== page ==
This weird, capitalized and unpronounceable words, that you see in some programs are the names for registers associated with the pins. Your AT Tiny24 has 11 pins (well, 12 if you count reset.) You probably know them by their Arduino numbers: 0 through 10. But the ATTiny looks at them a bit differently. The pins are organized into groups of 8.

The first 8 pins (pins PA0, PA1, PA2, …, PA7) are called port A. There are only 3 (or 4, counting reset) pins left, so they don’t need a whole byte, so port b is a 4 bit number.

This is how the microcontroller deals with pins internally. The Arduino words, pinMode(), digitalWrite(), digital Read(), etc. run machine code that directly manipulates the values of the two ports. They also run some value checking and type correcting code, to keep runtime errors to a minimum. If you bypass those high level words, your program will be smaller, and run faster. The chip’s manufacturer Atmel (now MicroChip) has a document, the datasheet, that details how to directly manipulate the pin registers (along with everything else the chip does. The datasheet is over 200 pages long!)

The three registers associated with each pin are DDxn, PORTxn, and PINxn. The word you asked about, DDRxn is the Data Direction Registers. It sets the pinMode of a pin to input or output. If DDRxn is 0, then the pin is an input pin, If it’s 1 then it is an output. If a pin is in input mode, DDxn works in conjunction with the PORTxn registers. If PORTxn is 1, then the internal resistors are connected, and the input is pulled up. If PORTxn is 0, then it’s just a regular input pin, and you can pull it up or down externally.

When a pin is configured as an output, PORTxn determines the state of the pin. If PORTxn is 1 the pin will be HIGH, and if it’s 0, then the pin will be low.

PINxn reads the state of the pin if it’s configured as an input. PINxn toggles the state of a pin (HIGH becomes LOW, and vice versa) if the pin is an output.

In the above, the names use the letters “xn” as place keepers. They do not actually appear in the register names. DDRA refers to the data direction register for port a. The letter ‘n’ is the bit number (representing each pin.) You specify the pin by using “bit arithmetic” on the contents of the port.

Below is a short example that shows how to use these names. It consists of a 7 segment display chip wired directly to pins 0 through 7 of an AT Tiny x4, and button is connected to pin 8. Pins 9 and 10 are not used, or are connected to a crystal.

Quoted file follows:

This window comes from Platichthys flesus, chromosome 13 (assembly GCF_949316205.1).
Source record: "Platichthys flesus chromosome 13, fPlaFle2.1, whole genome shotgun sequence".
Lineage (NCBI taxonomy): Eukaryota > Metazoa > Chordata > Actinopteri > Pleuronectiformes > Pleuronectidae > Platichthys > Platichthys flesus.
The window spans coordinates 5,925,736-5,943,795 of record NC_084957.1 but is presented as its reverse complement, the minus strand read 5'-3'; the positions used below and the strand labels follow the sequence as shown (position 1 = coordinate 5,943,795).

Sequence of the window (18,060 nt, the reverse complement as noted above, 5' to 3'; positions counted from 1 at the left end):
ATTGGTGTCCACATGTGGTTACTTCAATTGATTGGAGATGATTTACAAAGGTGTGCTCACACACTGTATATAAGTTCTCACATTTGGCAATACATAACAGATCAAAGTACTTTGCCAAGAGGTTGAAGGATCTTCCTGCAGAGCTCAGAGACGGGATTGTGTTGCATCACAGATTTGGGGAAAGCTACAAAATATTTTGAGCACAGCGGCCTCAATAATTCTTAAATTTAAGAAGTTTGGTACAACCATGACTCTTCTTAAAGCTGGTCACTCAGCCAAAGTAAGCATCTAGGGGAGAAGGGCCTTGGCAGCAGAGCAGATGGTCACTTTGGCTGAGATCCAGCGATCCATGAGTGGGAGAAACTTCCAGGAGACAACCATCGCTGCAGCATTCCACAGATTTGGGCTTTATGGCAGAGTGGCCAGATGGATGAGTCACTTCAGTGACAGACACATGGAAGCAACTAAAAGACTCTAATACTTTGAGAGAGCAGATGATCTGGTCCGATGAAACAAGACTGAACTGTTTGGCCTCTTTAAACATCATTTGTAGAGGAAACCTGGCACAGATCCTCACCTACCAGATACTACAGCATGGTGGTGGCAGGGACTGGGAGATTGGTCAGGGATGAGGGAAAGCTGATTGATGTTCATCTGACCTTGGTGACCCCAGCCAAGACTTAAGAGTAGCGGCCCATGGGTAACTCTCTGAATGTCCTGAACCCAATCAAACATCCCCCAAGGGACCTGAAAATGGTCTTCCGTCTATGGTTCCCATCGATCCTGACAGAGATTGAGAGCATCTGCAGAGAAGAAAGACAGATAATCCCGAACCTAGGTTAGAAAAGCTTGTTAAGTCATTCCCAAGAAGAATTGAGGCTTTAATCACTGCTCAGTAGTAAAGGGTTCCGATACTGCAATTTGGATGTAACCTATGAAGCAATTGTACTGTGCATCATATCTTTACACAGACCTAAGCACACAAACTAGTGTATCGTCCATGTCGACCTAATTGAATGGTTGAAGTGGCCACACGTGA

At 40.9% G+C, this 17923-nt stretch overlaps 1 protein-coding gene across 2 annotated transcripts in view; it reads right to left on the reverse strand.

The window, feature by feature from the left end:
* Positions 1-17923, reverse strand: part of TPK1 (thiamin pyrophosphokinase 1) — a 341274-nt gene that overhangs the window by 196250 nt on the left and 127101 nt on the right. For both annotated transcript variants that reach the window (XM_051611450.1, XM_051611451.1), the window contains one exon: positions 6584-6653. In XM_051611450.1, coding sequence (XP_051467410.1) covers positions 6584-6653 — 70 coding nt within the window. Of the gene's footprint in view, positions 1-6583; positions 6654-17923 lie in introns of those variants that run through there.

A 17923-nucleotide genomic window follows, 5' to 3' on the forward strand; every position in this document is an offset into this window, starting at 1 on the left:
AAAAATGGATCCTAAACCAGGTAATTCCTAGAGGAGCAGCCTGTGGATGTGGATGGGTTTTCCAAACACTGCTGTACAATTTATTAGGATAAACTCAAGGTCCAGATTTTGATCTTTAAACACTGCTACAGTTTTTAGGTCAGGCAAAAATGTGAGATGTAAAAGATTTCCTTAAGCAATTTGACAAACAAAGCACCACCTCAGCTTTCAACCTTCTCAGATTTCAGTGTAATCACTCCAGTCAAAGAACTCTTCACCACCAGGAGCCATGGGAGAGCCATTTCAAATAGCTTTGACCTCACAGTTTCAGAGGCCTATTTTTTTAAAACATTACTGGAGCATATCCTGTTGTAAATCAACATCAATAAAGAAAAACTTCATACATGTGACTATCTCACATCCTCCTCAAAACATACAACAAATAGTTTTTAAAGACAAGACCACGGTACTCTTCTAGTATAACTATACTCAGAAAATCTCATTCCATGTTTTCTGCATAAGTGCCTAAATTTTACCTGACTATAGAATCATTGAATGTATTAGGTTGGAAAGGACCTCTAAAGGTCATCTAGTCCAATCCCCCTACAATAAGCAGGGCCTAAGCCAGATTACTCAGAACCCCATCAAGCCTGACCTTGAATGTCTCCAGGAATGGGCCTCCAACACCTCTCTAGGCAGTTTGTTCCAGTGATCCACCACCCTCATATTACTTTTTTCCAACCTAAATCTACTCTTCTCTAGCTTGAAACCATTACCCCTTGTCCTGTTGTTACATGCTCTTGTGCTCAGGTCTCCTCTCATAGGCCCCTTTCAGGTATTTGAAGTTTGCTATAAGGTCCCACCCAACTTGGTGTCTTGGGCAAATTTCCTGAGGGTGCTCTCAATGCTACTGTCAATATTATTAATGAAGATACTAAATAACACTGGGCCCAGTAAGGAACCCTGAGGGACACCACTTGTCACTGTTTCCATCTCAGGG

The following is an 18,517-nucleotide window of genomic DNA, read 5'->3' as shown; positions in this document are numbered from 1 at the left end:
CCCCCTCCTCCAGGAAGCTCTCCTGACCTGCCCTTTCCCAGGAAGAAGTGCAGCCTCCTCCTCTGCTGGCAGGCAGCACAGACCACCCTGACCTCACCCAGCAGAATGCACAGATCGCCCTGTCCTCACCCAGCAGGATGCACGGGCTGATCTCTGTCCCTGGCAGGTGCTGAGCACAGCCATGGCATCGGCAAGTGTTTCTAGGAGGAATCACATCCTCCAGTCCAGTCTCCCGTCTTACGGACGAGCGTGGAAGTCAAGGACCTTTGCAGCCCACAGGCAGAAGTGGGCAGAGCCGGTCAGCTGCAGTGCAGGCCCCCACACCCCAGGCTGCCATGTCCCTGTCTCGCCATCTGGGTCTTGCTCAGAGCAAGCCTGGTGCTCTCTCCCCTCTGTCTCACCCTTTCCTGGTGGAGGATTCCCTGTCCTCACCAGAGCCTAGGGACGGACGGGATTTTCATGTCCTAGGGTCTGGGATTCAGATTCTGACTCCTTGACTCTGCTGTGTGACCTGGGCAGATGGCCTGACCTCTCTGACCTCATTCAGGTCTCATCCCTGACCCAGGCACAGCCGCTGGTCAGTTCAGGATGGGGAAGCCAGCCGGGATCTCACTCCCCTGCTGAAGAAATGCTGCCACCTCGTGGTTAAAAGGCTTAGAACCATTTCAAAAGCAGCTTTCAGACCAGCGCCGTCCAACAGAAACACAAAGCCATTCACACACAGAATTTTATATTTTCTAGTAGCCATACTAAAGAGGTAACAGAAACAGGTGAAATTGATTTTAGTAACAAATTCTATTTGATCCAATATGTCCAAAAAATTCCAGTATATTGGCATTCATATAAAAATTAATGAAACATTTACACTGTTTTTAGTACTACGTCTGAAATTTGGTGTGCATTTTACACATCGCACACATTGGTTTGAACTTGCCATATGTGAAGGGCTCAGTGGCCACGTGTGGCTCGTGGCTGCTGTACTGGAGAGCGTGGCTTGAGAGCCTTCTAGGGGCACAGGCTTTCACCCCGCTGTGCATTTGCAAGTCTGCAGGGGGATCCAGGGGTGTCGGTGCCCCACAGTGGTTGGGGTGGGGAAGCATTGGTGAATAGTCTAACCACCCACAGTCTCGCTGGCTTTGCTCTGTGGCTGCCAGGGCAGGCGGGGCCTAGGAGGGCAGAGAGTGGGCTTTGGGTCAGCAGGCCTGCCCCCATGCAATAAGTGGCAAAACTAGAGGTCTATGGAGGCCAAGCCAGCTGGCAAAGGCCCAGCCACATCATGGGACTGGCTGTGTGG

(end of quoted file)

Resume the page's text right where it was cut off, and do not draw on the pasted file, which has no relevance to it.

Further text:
Not too exciting, but it demonstrates the programming, Every time you press the button, the next hex number is shown. It just goes 0, 1, 2, … d, E, F, 0, 1, 2, …

/* lowLevelATTinyx4.ino - press a button and count in HEX.
   102018a2 clh 601/31

   left: ATTiny 84 (
     (parenthetical page numbers reference the above data sheet)
   right: NTE3052 (
     common cathode 'seven segment' numeric display
                ___   ___                          ____    ____
           Vcc =|  \_/  |= GND        7 segment: A|    \__/    |Vcc
    XTAL1  PB0 =|10    0|= PA0                   F|    _a__    |B
    XTAL2_ PB1 =|9     1|= PA1                 Vcc|  f|    |b  |no pin
         RESET =|      2|= PA2              no pin|   |_g__|   |G
    INT0   PB2 =|8     3|= PA3              no pin|  e|    |c  |C
           PA7 =|7     4|= PA4 SCK              nc|p2 |_d__| p1|DP
      MOSI PA6 =|6_____5|= PA5 MISO              E|____________|D

     pins 0 through 6 connected to LED A through LED G via 220Ω resistor
     pin 7 connected to DP via 4K7Ω resistor
     tactile push button switch (pull_up) from pin 8 to GND
     0.1µF tantalum capacitor from pin 8 to GND at the push button
     0.1µF ceramic capicitor from Vcc to GND across the µController
     3x 1.5 aa battery on Vcc(switched) and GND

#include <avr/io.h>

unsigned int counts;

// timing stuff
const long goToSleepMillis = 256L;
unsigned long lastSleepMillis;

//  7 segment common cathode LED display, eg NTE3052 (see diagram above)
const byte numerals[] = {
  //pgfedcba       n
  0b11000000, //   0    --- a ---
  0b11111001, //   1   |         |    a = pin PA0
  0b10100100, //   2   f         b    b = pin PA1
  0b10110000, //   3   |         |    c = pin PA2
  0b10011001, //   4   |--- g ---|    d = pin PA3
  0b10010010, //   5   |         |    e = pin PA4
  0b10000010, //   6   e         c    f = pin PA5
  0b11111000, //   7   |         |    g = pin PA6
  0b10000000, //   8    --- d ---  p  p = pin PA7
  0b10011000, //   9
  0b10001000, //   A
  0b10000011, //   b
  0b11000110, //   C
  0b10100001, //   d
  0b10000110, //   E
  0b10001110, //   F

void setup() {
  DDRA = 0b11111111;  // pins 0 - 7 are OUTPUT  (p56)
  PORTA = -1;  // turn display off (p55, 67)

  // it's easier to do INPUT_PULLUP the old way
  pinMode(8, INPUT_PULLUP);

void loop() {
  if (!(PINB & 0b0100)) lastSleepMillis = millis();  //  start timer (p56-58)

  if (millis() - lastSleepMillis >= goToSleepMillis) {
    lastSleepMillis += goToSleepMillis;

    PORTA = -1;  // turn display off
    while (PINB & 0b0100) { } // wake to check button
    PORTA = numerals[counts++ & 0b1111]; // display low 4 bits of counts

Thank you ChrisTenone for the explanation. i shall trry and read into it a bit more as of how it works and see where i end up, thank you.